In May 1998, journalist Klein left previous hardcover publisher Random House and signed a new, rumored multi-book deal with Dial v-p and editorial director Susan Kamil, rumored to be in seven figures (Dial has already brought back to print a Klein book on Woody Guthrie).
Another novel, however, has been the most anticipated part of the deal, since 1996's Colors sold a million copies in hardcover, nearly two million in Warner paperback and sparked a frenzy of media speculation as to the identity of the "insider" who wrote the biting Clintonesque tale. The novel also was made into a motion picture, starring John Travolta and Emma Thompson and directed by Mike Nichols.
Bantam Dell spokeswoman Barb Burg told PW that Klein is now nearly finished with his new book , allowing Kamil to commit to the April 18 pub date, which falls opportunely between the presidential primaries and the nominating conventions. The timing also allows Klein, who is covering the election as well as the McCain campaign for the New Yorker, to schedule a tour for the book, although no media plans have yet been set.
Rather surprisingly, there will be no embargo on this book, which will soon go out for serial and other rights. But Burg noted that galleys in advance of a 100,000-copy first printing won't go out until February or March, giving political junkies more time to wonder if Klein is prescient in hinting in his title that McCain will be a Campaign 2000 v-p candidate. And while it's unlikely that the lightning of Colors can strike twice, Klein's book is already creating debate whether its main character is based on McCain--or perhaps Senators Bob Kerrey of Nebraska or John Kerry of Massachusetts, both Vietnam vets as well.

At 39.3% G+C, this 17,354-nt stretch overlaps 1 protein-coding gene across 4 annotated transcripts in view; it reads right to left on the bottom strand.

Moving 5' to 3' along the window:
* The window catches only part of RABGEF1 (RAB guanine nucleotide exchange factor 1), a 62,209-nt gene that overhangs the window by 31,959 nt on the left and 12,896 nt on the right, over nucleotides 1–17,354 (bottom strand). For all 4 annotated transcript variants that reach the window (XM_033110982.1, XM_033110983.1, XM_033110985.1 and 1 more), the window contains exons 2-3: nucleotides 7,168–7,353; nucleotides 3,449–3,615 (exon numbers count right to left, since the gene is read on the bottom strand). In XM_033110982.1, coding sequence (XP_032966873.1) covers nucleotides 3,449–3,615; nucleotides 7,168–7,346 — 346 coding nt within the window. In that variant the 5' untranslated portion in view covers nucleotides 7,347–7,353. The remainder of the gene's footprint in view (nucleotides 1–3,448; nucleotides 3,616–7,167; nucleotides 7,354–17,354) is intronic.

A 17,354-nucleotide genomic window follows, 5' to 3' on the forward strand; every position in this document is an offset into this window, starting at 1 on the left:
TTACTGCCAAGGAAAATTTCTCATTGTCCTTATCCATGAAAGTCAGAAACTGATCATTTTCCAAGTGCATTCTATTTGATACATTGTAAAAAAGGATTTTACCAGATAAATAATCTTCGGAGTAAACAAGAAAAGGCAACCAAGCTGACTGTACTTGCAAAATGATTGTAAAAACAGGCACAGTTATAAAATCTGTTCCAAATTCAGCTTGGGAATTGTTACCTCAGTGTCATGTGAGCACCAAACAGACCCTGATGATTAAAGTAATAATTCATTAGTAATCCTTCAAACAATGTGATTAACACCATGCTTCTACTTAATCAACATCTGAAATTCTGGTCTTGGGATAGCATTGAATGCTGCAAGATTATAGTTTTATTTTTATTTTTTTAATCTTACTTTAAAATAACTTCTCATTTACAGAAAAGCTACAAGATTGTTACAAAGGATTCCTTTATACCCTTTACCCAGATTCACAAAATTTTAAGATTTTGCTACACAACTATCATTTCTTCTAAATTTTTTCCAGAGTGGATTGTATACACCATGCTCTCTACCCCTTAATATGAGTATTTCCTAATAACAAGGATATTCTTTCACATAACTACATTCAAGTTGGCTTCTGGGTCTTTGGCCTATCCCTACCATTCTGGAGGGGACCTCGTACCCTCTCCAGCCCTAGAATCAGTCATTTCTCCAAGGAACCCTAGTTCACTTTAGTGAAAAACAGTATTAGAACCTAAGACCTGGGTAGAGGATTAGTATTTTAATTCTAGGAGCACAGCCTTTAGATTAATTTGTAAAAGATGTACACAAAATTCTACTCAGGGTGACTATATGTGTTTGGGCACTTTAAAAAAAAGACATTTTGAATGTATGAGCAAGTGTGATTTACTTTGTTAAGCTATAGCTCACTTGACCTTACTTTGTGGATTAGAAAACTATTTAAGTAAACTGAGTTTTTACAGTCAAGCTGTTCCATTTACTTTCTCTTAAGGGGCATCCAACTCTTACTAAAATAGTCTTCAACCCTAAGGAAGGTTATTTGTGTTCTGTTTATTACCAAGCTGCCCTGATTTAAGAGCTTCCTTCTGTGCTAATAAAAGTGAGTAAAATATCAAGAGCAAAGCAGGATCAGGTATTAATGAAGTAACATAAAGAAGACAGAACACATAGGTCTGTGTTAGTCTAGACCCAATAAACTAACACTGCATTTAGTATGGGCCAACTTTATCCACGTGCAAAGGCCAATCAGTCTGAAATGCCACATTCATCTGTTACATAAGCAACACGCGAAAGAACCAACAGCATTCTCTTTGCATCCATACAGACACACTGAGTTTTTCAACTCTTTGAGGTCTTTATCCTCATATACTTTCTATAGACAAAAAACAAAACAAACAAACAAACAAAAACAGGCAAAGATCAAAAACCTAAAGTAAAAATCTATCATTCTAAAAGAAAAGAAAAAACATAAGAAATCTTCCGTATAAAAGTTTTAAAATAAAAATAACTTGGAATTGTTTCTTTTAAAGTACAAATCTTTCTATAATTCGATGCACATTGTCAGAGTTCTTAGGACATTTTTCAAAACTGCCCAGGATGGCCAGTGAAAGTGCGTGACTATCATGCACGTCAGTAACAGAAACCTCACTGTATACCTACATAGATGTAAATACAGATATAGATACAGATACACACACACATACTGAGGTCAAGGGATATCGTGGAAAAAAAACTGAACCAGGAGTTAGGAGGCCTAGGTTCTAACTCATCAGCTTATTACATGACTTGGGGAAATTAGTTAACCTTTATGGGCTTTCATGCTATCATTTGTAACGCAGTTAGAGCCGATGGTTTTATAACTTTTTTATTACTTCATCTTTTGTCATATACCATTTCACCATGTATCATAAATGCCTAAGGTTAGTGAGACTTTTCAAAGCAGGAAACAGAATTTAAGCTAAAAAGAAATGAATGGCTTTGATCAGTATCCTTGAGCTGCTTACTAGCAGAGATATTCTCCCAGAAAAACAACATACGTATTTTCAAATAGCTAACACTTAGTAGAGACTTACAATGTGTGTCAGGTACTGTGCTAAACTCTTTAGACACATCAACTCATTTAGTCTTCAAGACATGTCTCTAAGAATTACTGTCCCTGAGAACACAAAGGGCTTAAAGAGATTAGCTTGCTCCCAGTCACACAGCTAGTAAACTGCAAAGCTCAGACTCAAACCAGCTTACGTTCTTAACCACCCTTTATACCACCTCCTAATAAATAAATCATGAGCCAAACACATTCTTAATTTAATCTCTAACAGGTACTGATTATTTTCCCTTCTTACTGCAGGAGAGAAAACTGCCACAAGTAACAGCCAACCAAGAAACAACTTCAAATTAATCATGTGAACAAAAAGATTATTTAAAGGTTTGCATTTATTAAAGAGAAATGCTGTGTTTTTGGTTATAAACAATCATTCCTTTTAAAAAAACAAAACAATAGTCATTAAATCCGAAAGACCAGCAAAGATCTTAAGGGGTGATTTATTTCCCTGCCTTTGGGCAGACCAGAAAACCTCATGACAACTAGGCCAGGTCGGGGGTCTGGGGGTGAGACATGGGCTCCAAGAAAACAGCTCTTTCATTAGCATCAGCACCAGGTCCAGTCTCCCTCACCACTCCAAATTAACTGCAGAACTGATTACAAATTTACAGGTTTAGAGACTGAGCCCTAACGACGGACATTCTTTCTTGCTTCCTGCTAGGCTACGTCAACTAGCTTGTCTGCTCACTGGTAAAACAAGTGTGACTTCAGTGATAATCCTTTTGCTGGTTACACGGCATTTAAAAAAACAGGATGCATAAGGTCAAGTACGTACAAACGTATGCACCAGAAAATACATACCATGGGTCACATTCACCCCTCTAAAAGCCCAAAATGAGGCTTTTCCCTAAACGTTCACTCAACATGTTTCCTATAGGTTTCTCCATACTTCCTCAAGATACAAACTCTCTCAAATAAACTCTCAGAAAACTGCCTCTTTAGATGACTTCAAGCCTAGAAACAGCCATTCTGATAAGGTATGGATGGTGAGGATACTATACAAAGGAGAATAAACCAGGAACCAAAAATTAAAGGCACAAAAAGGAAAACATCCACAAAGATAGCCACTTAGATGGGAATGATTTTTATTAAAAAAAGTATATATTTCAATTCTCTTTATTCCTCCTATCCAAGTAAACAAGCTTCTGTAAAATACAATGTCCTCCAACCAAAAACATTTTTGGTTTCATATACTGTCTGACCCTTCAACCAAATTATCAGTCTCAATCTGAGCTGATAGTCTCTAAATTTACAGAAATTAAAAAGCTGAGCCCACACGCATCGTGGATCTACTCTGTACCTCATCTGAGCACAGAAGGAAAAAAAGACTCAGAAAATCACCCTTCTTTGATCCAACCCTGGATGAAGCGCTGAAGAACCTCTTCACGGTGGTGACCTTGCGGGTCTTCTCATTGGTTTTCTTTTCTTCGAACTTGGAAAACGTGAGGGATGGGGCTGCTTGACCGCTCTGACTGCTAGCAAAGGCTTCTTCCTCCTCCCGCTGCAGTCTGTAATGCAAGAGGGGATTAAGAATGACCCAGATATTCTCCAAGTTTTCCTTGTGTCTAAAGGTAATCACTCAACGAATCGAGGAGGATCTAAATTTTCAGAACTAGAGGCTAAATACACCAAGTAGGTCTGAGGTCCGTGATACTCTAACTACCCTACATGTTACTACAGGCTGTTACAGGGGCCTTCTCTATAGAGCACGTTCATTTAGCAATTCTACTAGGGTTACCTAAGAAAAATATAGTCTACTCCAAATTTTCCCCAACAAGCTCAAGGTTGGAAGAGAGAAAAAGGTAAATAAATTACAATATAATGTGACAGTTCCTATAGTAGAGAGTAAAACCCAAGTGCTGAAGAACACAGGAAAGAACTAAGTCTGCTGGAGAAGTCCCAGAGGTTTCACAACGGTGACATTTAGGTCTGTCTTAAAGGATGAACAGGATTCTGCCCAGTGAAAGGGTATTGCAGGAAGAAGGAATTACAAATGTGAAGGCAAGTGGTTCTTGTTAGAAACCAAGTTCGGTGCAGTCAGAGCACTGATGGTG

Not all that millennial madness in the media--including the many century's-end book lists--turned out to be mere hype.Thanks to its mention in a December 5, 1999, New York Times Magazine roundup by none other than influential and mega-selling Harry Potter series author J.K. Rowling, St. Martin's Press issued a 20,000-copy second printing of Dodie Smith's 1948 novel I Capture the Castle, released in a 11,000-copy Griffin trade paperback reprint this past April.
Rowling, one of a handful of writers asked to choose a book for a millennial time capsule, praised this tale, about a girl's coming-of-age while living in genteel poverty in an English castle, as having "one of the most charismatic narrators I've ever met. Seventeen-year-old Cassandra Mortmain captures the castle in her insightful witty journal entries. The book still draws a stark picture of the limited options available to women in the early part of this century."
Of course, this novel by Smith, perhaps best known for the children's classic The Hundred and One Dalmatians, already has a significant fan base. The reprint was a Book Sense pick, and SMP shipped 1,500 copies a month even before the Rowling recommendation.
But Potter's sorceress helped conjure orders of 5,000 copies in December alone, a surprise gift to SMP just as the company was closing for the holidays.
Great news for the publisher, but the book almost gained a handseller even more powerful than Rowling. Late last year, SMP got a call from Oprah's Book Club producers. Alas, the book could not qualify: there's no author to make a show appearance, since Smith died in 1990.